Don’t worry if you aren’t coming close to those numbers yet. Only 27% of us are getting 5 servings every day, meaning most Kiwis fall short. (But hey, at least we’re doing better than the Aussies, only 20% of them2 are eating enough fruit and veg!)

A serve is how much?

Eating enough fruit and veg is hard if you’re not sure how much a serve really is. Here’s a list of some serving sizes to help:

  • 1 cup of leafy salad greens (like lettuce, spinach or cabbage)
  • ½ cup of cooked broccoli, carrot, peas or pumpkin
  • 3-4 asparagus spears
  • 1 tomato
  • ½ of a medium sweet potato
  • 1 medium apple, banana or orange
  • 2 small kiwifruit
  • 1 cup of diced rock melon

What about juice?

Fruits are full of natural sugars that are usually a lot better for you than the sugar in baked goods, lollies and chocolate. But, fruit juice is a big exception.

When fruit is juiced, you lose most of its fibre. Fibre is important for a couple reasons: 1. It helps slow down how quickly the sugar hits your system, and 2. It helps fill you up, so you don’t eat too much in one go.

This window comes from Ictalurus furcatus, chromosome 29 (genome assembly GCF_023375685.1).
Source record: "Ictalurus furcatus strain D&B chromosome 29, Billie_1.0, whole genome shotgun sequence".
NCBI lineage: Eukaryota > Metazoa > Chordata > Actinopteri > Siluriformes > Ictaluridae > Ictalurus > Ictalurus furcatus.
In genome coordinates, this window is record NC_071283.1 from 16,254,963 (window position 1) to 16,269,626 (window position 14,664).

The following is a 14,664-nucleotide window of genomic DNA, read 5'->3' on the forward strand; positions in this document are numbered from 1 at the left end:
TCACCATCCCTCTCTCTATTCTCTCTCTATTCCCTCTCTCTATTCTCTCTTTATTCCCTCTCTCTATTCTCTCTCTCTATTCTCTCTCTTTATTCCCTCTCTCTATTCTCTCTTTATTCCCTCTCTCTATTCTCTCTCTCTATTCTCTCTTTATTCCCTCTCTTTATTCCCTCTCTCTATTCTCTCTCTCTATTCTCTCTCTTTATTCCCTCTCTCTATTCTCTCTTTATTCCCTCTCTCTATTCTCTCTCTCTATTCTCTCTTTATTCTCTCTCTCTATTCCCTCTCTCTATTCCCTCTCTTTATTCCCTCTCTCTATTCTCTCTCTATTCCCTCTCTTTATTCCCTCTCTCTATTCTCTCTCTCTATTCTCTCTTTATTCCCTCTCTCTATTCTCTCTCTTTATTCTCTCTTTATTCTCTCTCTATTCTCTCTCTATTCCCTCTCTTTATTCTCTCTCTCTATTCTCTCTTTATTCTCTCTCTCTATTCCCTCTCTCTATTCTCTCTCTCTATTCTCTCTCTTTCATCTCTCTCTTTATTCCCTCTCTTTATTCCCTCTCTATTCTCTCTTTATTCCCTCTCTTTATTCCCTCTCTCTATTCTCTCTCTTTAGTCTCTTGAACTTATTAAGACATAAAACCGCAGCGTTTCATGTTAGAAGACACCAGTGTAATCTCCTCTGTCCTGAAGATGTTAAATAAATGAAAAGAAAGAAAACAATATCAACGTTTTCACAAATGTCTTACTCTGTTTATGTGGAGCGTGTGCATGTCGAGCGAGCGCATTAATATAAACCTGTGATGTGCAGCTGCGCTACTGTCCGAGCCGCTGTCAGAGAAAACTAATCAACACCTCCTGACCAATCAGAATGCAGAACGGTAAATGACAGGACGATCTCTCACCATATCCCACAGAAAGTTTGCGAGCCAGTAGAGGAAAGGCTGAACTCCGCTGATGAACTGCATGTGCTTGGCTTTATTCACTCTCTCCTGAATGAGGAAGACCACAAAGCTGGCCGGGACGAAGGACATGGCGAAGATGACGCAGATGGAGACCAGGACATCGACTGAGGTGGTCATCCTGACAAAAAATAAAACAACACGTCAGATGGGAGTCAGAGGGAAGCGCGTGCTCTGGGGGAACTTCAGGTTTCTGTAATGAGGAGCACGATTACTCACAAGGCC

It takes 7 apples to make one glass of juice.3 That’s 7 apples worth of sugar and kilojoules hitting your stomach in just a few minutes, with only a teensy tiny bit of the fibre. It would probably take hours to eat the same number of whole apples—and honestly, would you really want to? Plus, all that extra sugar (and acid in other fruits) is bad for your teeth.

No matter how tasty juice is, it’s probably better to make it a special treat.

Make a colourful plate!

Hopefully you already have a few favourite vegies and fruits that you don’t mind heaping onto your plate. That’s great! But to get the most out of food, try eating a full “rainbow” of fruit and veg.

Different coloured fruit and veg is full of different vitamins, nutrients and other good stuff:

Green plants tend to have a lot of flavonoids,4 a nutrient that might boost the immune system and help avoid cancer and heart disease. They’re also a good way to get iron and vitamin B.